Published by Bloodaxe Books 2000. paperback £7.95
978 185224538 2 A collection of 31 poems
I found catching the native Caribbean accent from this collection daunting at the start but with concentration and the numerous smooth transitions to standard English as separate and within poems, the unfamiliar soon became much easier and that voice inside my head settled into an agreeable attempt at the diferent words and patterns. However it still remained a challenging but interesting read into, for me, a different world.
Poems of Caribbean scenes: Childhood, school, surroundings, emigration, life transplanted and death. Not forgetting the likes of housework and love; the latter cropping up in its many guises. ‘The Arrival of Brighteye’ is the keynote poem as well as the cover title. It is a story-poem, part prose, that offers hope and excitement of a new world and family reunion but ends on a sad line of familial love.
Poems that seemed extravagant as I read turned into colourful pictures of places and people. The writing is spirited throughout, affirming sisterhood no matter what.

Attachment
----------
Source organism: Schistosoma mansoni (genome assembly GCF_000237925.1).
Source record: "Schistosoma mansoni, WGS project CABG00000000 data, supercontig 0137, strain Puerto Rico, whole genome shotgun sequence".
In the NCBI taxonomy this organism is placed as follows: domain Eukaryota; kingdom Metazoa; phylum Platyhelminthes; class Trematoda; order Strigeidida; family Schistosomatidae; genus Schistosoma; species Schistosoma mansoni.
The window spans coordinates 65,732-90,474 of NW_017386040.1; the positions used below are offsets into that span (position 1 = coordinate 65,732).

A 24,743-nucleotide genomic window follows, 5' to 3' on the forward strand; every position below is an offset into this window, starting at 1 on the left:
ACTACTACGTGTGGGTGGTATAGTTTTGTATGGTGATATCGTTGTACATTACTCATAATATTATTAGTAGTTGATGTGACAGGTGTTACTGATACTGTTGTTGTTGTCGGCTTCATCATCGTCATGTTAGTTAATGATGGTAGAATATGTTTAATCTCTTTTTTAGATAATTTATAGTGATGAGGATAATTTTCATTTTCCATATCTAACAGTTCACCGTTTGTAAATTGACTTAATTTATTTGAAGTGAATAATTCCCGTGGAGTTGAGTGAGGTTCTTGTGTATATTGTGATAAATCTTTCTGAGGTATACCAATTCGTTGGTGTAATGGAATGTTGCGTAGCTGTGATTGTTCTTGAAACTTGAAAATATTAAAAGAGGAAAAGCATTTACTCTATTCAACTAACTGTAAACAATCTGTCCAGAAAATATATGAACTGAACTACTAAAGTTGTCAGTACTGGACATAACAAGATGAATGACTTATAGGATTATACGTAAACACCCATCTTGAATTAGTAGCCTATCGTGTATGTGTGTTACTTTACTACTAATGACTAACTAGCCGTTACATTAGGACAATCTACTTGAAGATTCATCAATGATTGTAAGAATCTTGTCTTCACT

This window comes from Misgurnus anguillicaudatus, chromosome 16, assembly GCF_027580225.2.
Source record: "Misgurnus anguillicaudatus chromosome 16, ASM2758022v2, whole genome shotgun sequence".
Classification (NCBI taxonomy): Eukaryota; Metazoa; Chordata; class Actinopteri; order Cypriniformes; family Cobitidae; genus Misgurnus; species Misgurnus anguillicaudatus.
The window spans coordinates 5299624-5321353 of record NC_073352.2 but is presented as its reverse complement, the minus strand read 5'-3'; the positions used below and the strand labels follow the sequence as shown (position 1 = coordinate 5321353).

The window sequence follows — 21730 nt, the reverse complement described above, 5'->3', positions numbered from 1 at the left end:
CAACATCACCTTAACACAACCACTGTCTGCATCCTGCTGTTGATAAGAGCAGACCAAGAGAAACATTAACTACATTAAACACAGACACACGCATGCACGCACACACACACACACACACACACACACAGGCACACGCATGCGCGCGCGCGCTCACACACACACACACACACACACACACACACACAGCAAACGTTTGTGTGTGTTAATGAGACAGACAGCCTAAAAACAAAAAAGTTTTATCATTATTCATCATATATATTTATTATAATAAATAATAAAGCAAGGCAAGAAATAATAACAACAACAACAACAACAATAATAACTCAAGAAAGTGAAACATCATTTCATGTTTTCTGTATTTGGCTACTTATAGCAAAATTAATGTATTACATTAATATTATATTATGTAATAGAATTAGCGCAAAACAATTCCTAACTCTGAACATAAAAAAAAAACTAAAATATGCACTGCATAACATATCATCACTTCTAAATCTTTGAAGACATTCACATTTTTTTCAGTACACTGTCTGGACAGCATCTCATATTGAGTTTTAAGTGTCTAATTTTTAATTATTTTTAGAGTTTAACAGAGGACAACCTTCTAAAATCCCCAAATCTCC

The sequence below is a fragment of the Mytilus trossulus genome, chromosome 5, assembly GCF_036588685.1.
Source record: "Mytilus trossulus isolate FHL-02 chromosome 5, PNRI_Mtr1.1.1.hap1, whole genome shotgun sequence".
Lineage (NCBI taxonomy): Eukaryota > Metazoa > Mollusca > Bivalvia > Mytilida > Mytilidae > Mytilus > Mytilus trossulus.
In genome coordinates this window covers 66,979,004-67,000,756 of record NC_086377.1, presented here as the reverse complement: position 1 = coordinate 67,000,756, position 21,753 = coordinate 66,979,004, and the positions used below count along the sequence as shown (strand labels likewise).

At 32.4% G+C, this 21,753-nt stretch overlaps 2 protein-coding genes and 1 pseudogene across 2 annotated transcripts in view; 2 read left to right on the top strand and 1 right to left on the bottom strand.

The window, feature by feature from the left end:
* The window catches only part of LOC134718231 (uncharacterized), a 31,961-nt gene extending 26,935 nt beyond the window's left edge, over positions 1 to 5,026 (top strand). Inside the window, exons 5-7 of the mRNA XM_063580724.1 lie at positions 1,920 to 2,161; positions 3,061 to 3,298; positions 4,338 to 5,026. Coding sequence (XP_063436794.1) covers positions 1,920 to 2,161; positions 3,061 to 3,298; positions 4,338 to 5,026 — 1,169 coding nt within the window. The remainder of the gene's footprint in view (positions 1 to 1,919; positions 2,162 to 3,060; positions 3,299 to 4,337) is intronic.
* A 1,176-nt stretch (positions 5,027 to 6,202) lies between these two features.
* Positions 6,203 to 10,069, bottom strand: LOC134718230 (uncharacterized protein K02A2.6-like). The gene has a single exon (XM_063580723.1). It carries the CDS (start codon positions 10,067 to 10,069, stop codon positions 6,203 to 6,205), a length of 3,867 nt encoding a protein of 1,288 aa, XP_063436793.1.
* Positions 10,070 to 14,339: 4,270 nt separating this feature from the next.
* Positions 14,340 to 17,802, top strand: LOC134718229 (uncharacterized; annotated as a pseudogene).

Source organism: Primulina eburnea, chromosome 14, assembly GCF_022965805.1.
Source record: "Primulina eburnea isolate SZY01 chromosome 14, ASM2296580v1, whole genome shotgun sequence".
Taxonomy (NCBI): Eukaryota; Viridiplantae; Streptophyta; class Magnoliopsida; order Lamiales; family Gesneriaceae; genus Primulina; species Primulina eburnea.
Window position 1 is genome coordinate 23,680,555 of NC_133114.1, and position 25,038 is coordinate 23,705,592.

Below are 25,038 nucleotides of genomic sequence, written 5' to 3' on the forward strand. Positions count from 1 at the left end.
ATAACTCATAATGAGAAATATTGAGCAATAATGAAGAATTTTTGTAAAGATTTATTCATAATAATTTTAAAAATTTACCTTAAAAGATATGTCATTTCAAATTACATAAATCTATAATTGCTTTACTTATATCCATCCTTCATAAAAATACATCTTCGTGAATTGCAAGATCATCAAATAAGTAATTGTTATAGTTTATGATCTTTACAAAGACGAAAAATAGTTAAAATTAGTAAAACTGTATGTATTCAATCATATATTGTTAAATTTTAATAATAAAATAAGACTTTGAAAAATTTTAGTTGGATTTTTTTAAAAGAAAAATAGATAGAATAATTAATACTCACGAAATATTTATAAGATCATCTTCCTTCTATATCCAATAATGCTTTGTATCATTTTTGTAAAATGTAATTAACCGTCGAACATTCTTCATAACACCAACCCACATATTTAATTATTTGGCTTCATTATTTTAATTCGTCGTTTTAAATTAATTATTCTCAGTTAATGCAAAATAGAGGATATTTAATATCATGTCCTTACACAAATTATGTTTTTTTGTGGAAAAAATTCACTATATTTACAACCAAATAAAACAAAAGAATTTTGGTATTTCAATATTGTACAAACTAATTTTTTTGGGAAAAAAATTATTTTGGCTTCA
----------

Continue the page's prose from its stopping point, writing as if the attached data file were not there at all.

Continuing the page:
The first, Bush Babies, sets the scene and the poems move along picking out moments like apples from a tree. Understanding and sexuality flit through many, especially early poems. More use of Caribbean accent is in the second half of the collection, allowing readers to tune in to the language. I have not seen her perform her work but expect Jean Breeze to be as colourful and exuberant as these poems
I always have to pick out some I like, so:
The garden path, Sky love, The arrival of bright eyes, leading on to playing the messiah and the last poem in the collection…Duppy Dance
Shame I can’t include ‘Ole Warrior’ or ‘on cricket, sex and housework’, or several others too…….. Yes, I would recommend all of them! A thoroughly good read!
Short extract from Upstream (for Stevie):
“If you could hear the drumbeats on my mind
Give me one more flight of time
One more chime of music
One more glimpse of dawn
One more walk
through open spaces”